By Claire DeMarco, ‘Burgh Vivant
Man in Chair (Greg Caridi) greets us offstage in a large chair that’s been incorporated into the audience seats. He chit chats with the patrons about his life and basically that he’s sad, a little blue and anxious. He does, however, have a love affair with an LP Album of the musical, “The Drowsy Chaperone.” The fictional musical was written in the Jazz Age in the late 20s and he begins to tell the audience in depth how wonderful this album is.
As soon as Man in Chair begins playing “The Drowsy Chaperone,” the characters appear in his living room.
This play within a play begins and we meet the characters through the first musical number, “Fancy Dress.” Janet Van De Graaff (Mairead A. Roddy) and Robert Martin (Colin Burns) are to be married. In attendance are Mrs. Tottendale (Patricia Cena Fuchel), an older hostess; Underling (Warren Ashburn) Mrs. Tottendale’s loyal employee; George (Andy Folmer), Martin’s best man and The Drowsy Chaperone (Meighan Lloyd Harding).
There are several wedding guests who have less-than-honorable intentions. Kitty (Carina Iannarelli) wants to take Van De Graaff’s place in the Feldzieg’s Follies since Van De Graaff will retire now that she is getting married. Feldzieg (Johnny Traficante), a Broadway producer, counts Van De Graaff as his big moneymaker and wants to stop the wedding. Aldolpho (Dewayne Curry) is hired to seduce Van De Graaff and destroy any chances of a wedding.
Side Note: Man in Chair weaves in and out of the production, highlighting important points about what is happening. He inserts himself when he thinks clarification is needed or when one of his favorite parts is coming.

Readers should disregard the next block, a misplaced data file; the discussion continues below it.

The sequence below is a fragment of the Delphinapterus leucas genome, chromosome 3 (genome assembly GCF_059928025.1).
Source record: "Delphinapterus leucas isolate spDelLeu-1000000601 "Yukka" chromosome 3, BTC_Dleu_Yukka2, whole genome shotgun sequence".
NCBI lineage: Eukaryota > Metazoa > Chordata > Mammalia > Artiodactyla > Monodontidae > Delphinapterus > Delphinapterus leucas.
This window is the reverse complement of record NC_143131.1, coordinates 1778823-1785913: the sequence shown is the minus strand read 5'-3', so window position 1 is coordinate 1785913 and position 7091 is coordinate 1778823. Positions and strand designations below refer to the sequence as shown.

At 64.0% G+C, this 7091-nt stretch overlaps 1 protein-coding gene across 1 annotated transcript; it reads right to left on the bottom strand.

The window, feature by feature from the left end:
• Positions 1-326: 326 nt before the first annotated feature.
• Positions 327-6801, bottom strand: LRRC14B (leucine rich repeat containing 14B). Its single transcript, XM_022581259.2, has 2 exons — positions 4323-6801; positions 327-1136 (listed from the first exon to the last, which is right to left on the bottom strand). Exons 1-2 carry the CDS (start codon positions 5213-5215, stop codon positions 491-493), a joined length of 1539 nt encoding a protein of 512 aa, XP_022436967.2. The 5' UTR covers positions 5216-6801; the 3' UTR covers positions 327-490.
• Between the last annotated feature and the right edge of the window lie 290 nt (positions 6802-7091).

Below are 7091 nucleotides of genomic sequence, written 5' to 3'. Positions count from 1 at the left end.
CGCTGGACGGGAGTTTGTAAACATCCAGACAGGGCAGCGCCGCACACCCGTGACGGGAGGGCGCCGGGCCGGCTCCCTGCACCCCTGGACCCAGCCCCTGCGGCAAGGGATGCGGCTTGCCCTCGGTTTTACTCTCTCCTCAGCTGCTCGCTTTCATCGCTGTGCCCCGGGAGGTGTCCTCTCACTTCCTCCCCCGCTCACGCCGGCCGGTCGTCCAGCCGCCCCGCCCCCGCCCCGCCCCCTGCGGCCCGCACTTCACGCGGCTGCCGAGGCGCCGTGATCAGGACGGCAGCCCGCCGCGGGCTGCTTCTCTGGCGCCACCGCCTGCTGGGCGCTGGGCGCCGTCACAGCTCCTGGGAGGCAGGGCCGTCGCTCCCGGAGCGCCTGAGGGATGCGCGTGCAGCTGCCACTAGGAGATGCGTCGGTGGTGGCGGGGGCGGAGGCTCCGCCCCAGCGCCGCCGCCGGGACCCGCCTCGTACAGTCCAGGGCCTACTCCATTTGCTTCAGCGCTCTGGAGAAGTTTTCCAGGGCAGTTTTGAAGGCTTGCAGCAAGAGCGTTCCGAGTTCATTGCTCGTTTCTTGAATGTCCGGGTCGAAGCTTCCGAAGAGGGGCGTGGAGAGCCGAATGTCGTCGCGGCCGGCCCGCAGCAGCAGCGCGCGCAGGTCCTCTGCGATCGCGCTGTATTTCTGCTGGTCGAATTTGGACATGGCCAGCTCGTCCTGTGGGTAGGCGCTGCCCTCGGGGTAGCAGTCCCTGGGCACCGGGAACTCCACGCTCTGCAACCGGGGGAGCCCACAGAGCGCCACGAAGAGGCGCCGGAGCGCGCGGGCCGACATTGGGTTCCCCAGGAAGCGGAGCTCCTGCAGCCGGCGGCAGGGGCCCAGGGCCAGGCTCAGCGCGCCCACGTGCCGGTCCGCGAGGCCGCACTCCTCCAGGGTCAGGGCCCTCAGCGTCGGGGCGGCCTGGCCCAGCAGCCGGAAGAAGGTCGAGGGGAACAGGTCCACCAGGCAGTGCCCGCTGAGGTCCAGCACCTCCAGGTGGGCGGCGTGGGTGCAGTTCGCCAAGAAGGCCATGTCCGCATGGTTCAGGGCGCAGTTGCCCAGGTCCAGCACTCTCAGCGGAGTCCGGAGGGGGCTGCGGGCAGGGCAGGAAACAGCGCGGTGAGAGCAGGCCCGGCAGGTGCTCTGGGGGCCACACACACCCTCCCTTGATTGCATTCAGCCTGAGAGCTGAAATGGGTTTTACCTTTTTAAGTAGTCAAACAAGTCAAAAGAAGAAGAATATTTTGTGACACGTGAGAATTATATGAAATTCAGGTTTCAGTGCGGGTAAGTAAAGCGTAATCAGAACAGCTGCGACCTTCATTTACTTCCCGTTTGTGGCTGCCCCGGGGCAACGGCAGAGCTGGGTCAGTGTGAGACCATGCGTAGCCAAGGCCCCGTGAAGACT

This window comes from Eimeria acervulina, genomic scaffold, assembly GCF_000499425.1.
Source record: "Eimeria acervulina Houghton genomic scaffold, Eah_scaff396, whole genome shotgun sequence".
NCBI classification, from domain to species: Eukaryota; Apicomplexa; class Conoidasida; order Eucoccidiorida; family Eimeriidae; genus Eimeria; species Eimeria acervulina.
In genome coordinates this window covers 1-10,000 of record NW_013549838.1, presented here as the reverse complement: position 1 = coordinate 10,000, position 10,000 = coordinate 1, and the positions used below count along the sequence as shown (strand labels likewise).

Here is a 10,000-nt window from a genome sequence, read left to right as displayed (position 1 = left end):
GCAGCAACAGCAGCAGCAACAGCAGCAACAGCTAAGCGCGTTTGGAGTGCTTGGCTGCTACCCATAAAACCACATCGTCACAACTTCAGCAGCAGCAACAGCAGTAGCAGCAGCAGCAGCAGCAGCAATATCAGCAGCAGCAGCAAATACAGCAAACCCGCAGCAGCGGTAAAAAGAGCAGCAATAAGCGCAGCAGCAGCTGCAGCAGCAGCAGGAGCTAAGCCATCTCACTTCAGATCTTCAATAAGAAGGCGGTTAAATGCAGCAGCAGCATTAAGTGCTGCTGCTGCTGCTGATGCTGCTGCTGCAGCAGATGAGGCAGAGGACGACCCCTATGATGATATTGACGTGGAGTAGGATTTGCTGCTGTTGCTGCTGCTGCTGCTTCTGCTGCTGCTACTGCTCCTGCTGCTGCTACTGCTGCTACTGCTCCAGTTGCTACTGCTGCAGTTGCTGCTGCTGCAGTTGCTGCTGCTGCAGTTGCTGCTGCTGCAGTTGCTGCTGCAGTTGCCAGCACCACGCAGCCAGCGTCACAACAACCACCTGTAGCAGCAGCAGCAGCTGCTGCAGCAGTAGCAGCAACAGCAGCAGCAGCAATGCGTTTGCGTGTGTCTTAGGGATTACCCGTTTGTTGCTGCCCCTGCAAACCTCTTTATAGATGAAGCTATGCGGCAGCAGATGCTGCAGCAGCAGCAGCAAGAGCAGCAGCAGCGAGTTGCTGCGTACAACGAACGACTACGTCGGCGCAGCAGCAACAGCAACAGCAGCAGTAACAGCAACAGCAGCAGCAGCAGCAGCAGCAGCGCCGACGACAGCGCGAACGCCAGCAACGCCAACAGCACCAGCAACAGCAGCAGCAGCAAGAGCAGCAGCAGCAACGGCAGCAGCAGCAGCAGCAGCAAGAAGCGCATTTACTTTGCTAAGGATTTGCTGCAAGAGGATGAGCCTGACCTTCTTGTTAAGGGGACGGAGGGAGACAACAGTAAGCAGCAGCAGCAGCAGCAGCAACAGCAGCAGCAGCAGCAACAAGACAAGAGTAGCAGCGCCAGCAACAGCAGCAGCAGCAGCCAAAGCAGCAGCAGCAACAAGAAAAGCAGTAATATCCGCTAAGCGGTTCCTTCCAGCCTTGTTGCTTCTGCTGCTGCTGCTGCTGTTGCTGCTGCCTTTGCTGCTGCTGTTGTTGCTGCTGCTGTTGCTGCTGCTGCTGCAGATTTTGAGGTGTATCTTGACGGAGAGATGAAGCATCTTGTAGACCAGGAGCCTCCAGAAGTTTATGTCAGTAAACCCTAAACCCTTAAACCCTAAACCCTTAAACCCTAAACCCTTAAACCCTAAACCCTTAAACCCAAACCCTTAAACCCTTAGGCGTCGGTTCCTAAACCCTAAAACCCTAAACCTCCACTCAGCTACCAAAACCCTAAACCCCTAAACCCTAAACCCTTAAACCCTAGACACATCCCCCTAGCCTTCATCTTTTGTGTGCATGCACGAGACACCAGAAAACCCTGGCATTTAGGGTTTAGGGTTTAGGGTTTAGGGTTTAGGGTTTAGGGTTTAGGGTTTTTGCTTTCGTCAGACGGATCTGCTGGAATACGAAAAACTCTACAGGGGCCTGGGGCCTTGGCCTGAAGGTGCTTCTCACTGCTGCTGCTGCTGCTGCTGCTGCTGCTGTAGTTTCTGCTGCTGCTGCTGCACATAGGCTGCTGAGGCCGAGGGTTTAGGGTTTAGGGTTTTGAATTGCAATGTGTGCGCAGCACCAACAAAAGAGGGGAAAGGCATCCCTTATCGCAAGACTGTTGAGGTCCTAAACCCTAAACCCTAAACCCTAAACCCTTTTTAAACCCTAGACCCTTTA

Aldolpho seduces the wrong person. Van De Graaff thinks she’s caught Martin in an indiscretion and the wedding could be in trouble! Two gangsters masquerading as pastry chefs (Andy Coleman and Jeremy Ernstoff) confront Feldzieg to stop the wedding because their boss has a financial interest in the Follies.
Another Side Note: At one point in the musical, the lights go out in Man in Chair’s apartment. He is distressed. He thinks the show is ruined. The Superintendent (Christian Jones) arrives, fixes the problem and the musical continues.
Caridi does a great job as Man in Chair. He’s on stage all the time and easily transitions from an insecure, shy person to a bubbly enthusiast of “his” musical.
Lloyd Harding is fabulous with her double takes. She is a powerful presence on stage and a powerful voice to match.
Curry’s exaggerated accent and physical movements are particularly effective in combination with his costume props (a red-lined cape and walking cane).
Roddy shows off her wonderful voice in the “Show Off” number.
Music and Lyrics by Lisa Lambert and Greg Morrison. Book by Bob Martin and Don McKellar.
This production should be silly, funny and ridiculous. And it is! If there is any serious underlying theme in “The Drowsy Chaperone” it’s expressed through Man in Chair. His life seems to revolve around this imaginary musical and he is totally animated and happy when he’s in this dream world he created.
“The Drowsy Chaperone” is a production of Little Lake Theatre Company, 500 Lakeside Drive, Canonsburg, PA 15317. It runs from April 25 to May 11, 2019. For more information, click here.